Top Stories

January 17, 2022


Asia’s richest man plans to invest $76 billion in green projects

Indian multinational conglomerate company Reliance Industries Ltd, headed by Asia’s richest man Mukesh Ambani, has announced plans to invest $76 billion towards green energy projects. The company has signed an agreement with the state government of Gujarat in India for an investment that would be used over the next 15 years to build 100 gigawatts of renewable power projects and a green hydrogen network, alongside factories for making solar modules, hydrogen electrolysers, fuel cells and storage batteries. Though the investment pact is just a memorandum of understanding, it outlines a scope for the Reliance Group to become carbon neutral across its operations by 2035. Achieving this target means transitioning away from oil refining and petrochemicals, which amount to 60% of its current revenues. (Bloomberg)*


Burberry links £300 million loan to sustainability targets

Luxury fashion brand Burberry has agreed with Lloyds Bank to refinance its Revolving Credit Facility (RCF) to cover a £300 million Sustainability Linked Loan as part of its headline goal of becoming climate positive by 2040. The RCF will be linked to performance against Burberry’s sustainability targets including reducing emissions across its extended supply chain by 46% by 2030 which, if met, would see the company go beyond net-zero emissions 10 years ahead of the 1.5°C Paris Agreement pathway. Burberry is the latest to refinance an RCF to account for sustainability performance. Last year, M&S signed an £850 million RCF that will offer discounted interest rates based on it’s net-zero strategy performance. In August, RSK Group signed a £1 billion loan with interest rates also tied to sustainability target progress. (edie)


Charities urge government to ramp up insulation and clean energy

In a joint letter to the UK Prime Minister, an alliance of 25 charities has called for increased funding for energy efficiency upgrades and clean energy technologies. Among the 25 charities calling for urgent action are AgeUK, Save the Children, WWF, Tearfund and Greenpeace calling for urgent support. The letter states that investing in green energy technology such as heat pumps will help to reduce a reliance on fossil gas and to combat rising energy costs. The charity alliance estimates that fuel poverty could increase by 50% from four to six million households across the country as the UK expects an anticipated 50% increase in energy bills from April. Charity spokespersons also argue that a windfall tax on North Sea oil and gas company profits would enable the government to help finance struggling households. (Business Green)*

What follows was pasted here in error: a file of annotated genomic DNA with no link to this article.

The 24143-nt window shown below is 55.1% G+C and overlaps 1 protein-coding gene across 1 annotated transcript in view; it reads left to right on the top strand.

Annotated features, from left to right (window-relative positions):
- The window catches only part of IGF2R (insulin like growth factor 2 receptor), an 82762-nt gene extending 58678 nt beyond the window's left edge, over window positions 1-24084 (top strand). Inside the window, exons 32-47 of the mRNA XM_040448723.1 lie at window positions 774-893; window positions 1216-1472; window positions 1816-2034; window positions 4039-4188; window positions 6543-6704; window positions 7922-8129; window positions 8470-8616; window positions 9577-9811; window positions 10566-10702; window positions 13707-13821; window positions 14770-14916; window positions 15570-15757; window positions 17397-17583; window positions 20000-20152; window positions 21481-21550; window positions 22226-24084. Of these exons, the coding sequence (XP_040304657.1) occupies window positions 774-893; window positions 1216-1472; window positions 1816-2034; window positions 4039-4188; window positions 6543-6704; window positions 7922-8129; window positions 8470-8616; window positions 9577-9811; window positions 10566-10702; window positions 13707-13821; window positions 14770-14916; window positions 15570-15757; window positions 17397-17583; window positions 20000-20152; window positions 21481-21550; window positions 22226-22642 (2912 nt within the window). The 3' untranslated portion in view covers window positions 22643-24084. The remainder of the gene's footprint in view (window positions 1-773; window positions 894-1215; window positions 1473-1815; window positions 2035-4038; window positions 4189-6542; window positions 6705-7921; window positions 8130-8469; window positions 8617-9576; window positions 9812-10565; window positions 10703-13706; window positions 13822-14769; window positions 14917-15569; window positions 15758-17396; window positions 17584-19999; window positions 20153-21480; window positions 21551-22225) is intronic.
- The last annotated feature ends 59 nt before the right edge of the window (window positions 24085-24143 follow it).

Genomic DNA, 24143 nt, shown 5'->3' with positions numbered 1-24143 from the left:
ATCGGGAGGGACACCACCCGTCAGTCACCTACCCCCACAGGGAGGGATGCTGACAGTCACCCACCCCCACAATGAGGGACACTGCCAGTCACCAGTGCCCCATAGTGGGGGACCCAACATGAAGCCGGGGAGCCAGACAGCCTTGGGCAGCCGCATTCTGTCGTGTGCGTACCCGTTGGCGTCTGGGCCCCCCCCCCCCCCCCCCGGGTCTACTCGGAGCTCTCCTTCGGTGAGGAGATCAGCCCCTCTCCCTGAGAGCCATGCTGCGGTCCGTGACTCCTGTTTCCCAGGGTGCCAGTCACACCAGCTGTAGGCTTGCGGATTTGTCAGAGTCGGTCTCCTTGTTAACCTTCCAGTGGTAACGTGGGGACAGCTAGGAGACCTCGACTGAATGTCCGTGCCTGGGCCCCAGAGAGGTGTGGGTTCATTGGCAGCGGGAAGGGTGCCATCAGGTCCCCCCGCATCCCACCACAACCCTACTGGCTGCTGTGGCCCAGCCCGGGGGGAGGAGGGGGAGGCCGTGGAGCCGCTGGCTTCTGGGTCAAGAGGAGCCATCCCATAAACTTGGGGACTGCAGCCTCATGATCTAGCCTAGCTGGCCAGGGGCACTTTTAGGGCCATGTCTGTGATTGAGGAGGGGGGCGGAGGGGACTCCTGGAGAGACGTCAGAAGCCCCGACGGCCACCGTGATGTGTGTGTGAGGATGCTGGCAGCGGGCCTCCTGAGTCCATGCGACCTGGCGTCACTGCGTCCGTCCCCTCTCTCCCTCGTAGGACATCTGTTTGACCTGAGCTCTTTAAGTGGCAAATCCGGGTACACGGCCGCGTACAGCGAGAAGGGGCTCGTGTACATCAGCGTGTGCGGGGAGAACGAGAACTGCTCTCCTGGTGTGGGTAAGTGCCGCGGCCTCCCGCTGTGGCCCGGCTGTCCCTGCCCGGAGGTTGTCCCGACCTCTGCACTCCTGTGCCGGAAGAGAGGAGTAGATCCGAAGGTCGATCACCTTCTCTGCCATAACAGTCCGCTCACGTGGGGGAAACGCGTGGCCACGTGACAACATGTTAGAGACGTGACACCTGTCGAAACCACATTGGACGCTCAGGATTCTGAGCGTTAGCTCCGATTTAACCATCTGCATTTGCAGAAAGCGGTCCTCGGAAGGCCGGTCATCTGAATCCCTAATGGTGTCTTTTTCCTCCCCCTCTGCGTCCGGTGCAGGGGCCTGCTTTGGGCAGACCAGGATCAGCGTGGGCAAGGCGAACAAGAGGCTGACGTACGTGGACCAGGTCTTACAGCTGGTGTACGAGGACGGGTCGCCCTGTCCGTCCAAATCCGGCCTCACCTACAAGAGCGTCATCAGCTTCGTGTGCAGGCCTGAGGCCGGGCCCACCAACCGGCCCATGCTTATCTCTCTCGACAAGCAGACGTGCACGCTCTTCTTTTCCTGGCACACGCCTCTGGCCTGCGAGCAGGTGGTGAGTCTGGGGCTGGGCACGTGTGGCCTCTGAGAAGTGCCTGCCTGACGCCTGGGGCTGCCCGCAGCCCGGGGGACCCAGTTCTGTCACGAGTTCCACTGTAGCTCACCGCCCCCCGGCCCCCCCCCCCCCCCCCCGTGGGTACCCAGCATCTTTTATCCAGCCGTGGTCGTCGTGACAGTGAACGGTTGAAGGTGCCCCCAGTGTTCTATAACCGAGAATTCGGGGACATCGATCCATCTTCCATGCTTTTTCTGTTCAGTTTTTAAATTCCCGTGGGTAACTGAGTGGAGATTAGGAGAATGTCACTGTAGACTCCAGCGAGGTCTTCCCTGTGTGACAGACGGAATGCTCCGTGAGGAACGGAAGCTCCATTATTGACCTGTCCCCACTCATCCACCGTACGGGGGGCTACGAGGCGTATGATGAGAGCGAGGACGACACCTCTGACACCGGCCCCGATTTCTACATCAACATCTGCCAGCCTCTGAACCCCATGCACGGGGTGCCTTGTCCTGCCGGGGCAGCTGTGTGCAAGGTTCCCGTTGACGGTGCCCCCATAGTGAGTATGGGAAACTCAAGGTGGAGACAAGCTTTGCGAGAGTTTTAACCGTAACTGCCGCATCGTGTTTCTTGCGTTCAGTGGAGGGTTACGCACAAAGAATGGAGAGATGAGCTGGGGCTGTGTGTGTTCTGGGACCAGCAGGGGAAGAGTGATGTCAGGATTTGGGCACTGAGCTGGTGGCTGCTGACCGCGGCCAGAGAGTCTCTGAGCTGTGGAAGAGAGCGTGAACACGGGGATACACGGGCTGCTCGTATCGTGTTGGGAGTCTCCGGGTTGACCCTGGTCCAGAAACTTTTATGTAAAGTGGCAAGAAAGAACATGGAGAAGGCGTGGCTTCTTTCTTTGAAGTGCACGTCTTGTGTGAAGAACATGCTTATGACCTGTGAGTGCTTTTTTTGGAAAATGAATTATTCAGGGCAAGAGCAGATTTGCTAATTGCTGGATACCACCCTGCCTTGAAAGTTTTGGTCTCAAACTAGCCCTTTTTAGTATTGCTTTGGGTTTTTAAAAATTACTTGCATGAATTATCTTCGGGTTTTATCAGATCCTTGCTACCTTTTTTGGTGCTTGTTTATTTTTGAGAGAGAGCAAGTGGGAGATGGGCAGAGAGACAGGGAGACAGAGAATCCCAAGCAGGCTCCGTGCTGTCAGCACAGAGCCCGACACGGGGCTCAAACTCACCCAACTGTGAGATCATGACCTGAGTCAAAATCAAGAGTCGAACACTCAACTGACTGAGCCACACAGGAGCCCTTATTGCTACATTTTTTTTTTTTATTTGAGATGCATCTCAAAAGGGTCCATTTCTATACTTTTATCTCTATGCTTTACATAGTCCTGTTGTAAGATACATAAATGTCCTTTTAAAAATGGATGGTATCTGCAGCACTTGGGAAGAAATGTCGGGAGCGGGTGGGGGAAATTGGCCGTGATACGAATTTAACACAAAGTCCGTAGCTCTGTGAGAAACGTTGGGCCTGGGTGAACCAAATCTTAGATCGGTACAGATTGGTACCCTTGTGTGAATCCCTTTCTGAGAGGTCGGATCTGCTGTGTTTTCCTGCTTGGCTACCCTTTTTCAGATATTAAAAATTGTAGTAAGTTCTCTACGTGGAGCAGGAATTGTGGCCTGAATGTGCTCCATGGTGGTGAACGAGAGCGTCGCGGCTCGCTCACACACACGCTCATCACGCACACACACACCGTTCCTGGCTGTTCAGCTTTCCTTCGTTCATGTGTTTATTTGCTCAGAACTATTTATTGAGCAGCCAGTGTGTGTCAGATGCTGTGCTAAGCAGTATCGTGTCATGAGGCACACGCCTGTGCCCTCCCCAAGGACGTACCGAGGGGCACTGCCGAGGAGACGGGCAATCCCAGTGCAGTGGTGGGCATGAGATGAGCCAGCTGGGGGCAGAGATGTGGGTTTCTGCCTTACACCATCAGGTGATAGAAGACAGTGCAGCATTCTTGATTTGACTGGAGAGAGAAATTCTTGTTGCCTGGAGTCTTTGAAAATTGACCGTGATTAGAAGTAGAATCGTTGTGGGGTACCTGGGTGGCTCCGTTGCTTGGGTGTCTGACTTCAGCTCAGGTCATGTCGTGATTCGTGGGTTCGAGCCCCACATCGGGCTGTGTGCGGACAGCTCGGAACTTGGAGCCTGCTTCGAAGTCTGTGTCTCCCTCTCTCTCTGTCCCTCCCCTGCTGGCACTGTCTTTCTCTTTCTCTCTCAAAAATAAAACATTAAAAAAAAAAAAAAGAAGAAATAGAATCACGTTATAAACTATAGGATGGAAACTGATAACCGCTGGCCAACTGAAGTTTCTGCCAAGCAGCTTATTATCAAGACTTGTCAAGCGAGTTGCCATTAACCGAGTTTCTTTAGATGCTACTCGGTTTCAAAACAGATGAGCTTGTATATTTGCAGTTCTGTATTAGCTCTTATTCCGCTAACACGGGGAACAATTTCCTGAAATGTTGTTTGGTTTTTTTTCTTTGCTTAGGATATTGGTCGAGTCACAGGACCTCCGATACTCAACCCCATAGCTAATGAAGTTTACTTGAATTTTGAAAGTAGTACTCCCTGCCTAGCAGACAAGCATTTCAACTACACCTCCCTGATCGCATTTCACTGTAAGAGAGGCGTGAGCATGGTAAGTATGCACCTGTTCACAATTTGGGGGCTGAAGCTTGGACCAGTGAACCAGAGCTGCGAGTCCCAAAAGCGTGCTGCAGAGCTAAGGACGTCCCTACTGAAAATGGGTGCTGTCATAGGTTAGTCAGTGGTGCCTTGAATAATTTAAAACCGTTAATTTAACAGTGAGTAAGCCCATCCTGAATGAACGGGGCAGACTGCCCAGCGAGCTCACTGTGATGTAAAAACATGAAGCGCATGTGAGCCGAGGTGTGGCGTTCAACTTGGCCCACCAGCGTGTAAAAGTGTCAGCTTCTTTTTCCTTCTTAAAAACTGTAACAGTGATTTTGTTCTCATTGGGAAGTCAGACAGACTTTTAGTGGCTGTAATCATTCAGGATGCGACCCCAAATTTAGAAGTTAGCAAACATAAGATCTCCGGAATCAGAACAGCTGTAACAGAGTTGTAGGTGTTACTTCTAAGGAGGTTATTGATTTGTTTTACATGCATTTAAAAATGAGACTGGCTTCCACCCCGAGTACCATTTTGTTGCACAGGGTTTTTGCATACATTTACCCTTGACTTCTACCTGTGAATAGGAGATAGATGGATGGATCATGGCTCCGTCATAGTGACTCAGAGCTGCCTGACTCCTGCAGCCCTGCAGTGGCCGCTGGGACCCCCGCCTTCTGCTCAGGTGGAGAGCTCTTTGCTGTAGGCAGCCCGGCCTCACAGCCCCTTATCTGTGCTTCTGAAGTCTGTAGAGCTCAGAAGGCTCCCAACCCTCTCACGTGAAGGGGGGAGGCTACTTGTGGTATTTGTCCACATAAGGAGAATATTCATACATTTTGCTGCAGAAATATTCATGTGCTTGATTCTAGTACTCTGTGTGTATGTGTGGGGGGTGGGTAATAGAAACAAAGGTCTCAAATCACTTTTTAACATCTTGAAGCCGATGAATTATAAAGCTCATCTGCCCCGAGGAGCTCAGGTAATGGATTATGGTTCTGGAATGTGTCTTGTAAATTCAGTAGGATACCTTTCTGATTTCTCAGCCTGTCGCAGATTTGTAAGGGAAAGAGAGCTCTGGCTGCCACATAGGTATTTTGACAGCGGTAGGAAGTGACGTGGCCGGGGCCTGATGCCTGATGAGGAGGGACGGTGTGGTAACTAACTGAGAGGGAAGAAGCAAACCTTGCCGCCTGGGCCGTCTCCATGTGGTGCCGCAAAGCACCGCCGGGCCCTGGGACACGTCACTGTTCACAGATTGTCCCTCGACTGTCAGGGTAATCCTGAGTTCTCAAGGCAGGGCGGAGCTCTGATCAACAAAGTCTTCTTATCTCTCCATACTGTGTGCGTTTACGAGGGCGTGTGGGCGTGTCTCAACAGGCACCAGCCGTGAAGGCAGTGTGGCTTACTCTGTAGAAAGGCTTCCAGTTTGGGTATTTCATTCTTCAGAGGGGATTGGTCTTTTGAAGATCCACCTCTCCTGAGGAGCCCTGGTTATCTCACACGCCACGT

Six in 10 Americans ‘alarmed’ or ‘concerned’ about climate change

A study, published by research centre the Yale Program on Climate Change Communication has found that overall Americans are becoming increasingly worried about global warming, more engaged with the issue and more supportive of finding solutions to the issue. The study revealed that approximately six in 10 Americans (59%) are either ‘Alarmed’ or ‘Concerned’ about climate change, while two in 10 (19%), are ‘Doubtful’ or ‘Dismissive’ according to the study’s categorisation. Over the last five years, the ‘Alarmed’ category group has nearly doubled in size, growing by 15%. When the group first began its surveys in 2008, the ‘Concerned’ category was the largest segment and ‘Alarmed’ the second smallest as recently as 2015. The ‘Cautious’, ‘Doubtful’ and ‘Dismissive’ group categories have all shrunk in recent years. (The Guardian)


Global heating linked to early birth and damage to babies’ heath

A series of six studies published in the Journal of Paediatric and Perinatal Epidemiology has found that climate change is damaging the heath of foetuses, babies and infants globally. Scientists from the US, Denmark, Israel and Australia found that increased heat was linked to weight gain in babies, premature birth, and increased hospital admissions of young children. One study showed exposure to smoke from wildfires in the month before conception doubled the risk of a severe birth defect, while another found reduced fertility was linked to air pollution from fossil fuel burning, even at low levels. The research adds weight to a 2020 review of 68 studies, which linked heat and pollution to premature birth risks across studies of 34 million births. (The Guardian)

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B4SI Annual Review 2021